f a i t h * i n * f i c t i o n: Read Fast, Edit Hard, Blog Young: Thoughts of a Summer Intern

f a i t h * i n * f i c t i o n

Friday, May 27, 2005

Read Fast, Edit Hard, Blog Young: Thoughts of a Summer Intern

Hello. I am guessing that most of you (okay, all of you) are wondering who I am. Well, my name is Carra, and I am The Intern. Yup, that’s right: Dave is my boss (I appreciate your sympathies). Seriously though, he is a great boss, and he has extended an invitation to me to be a weekly guest writer on his infamous blog. I am honored.

So getting down to business. I am not sure what exactly what to write, and seeing as how Dave wasn't especially helpful, I thought it would just be best to write about things that have really resonated with me in both the faith and writing realms and where the two intersect (or don’t).

One idea that I have been continually struck with is the notion of story. Story is such a vital part of the human existence. It is how we relate and communicate. Story is how we connect with one another. In the end, all we have left is our own personal story. I think deep down we writers know this, and we feel an urgency to share this story with a sympathetic ear.

This sharing can happen in a number of ways, the two most popular being memoir and fiction. Wait—fiction?

Of course!!! Granted, it is made-up—that’s why we call it fiction—but all good fiction comes from and is based in life. "Write what you know" has become the undergrad writing slogan. And it works.

I think that this "writing what you know" goes hand in hand with the writing cliché: "you don’t pick your topics; your topics pick you." As for my own experiences, this has been true—too true at times. But as a Christian writer, or I should say, as writer with/of faith, what do you do when the story kidnaps you and takes you to a place that is dark and scary and bleak and seemingly Godless? How do you deal with that? How does your audience deal with that (if the story actually sees the light of day)? As a Christian, where are our boundaries?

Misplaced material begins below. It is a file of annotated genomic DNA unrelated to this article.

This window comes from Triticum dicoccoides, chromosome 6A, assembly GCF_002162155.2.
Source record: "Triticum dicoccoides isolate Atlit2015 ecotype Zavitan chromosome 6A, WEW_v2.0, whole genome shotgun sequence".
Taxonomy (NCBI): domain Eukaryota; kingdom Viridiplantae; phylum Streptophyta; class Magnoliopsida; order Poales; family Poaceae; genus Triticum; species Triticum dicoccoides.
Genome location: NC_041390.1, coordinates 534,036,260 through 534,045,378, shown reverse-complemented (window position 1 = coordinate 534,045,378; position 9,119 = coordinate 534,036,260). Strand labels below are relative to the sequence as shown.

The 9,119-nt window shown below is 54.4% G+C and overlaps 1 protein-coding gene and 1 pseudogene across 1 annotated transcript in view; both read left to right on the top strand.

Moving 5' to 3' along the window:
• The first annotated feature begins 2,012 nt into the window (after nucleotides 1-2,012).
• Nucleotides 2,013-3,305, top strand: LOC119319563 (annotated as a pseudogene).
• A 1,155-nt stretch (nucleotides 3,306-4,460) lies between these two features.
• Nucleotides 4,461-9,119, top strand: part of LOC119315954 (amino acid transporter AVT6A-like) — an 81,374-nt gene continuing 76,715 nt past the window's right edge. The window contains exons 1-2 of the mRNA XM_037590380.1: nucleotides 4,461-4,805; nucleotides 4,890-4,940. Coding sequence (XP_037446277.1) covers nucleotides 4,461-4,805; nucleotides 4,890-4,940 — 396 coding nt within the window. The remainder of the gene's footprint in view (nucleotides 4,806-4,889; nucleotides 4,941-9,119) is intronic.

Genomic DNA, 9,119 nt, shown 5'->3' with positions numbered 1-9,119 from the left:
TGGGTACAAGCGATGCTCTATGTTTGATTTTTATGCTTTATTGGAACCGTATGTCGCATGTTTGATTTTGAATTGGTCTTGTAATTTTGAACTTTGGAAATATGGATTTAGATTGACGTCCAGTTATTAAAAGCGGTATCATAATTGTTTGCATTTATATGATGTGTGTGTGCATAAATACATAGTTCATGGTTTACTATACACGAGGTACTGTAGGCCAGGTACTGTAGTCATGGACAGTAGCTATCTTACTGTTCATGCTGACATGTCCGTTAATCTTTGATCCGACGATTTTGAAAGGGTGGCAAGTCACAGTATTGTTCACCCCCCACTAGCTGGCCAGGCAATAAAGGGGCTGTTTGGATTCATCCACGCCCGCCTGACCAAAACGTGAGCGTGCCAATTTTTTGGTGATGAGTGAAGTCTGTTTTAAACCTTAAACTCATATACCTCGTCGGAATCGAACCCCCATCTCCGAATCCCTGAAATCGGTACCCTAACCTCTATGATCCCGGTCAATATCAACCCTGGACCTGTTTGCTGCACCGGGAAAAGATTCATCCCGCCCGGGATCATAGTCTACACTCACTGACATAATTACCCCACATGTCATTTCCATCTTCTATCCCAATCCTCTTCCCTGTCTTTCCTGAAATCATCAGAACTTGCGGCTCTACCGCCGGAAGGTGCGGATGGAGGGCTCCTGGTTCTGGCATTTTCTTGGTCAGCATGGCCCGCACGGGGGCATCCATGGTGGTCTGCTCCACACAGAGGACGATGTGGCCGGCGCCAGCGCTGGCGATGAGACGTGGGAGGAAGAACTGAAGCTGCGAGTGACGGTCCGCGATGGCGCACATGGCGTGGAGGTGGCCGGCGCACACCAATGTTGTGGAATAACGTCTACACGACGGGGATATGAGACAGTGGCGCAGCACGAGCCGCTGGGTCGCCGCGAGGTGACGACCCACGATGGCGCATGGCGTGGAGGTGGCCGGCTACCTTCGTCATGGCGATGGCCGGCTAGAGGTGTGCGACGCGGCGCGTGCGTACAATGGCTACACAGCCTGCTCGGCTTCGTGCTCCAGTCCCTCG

If you are expecting me to answer my own questions, I’m not. I can’t. At least not fully. As a writing major at a Christian college, I am continually challenged to write outside the box of Christianese. Challenged to write for those who are "blinded by the light of this world." I can’t personally do that by writing about only the puppies and dolphins and daisies of life. They (and I) just wouldn’t get it. So what is the bigger picture and how do our stories (begging like little children to finally be put onto paper) fit into it?

I am not fully sure of the answer, but I don’t think we have to be fully sure. Part of the adventure and fun of writing is not knowing what exactly will happen next. So jump a fence or two, avoid the cliché potholes, and discover what lies beyond your own boundaries. Only than can you truly find them.


A few links that further expand this discussion:

Writer James C. Schaap writes about mixing faith and writing in "Faith and the Writer: Mix or Mistake?"

"Four Catholic writers who read their way to faith" A book review and article about four prominent Catholice writers and how their faith influenced their lives and their writing.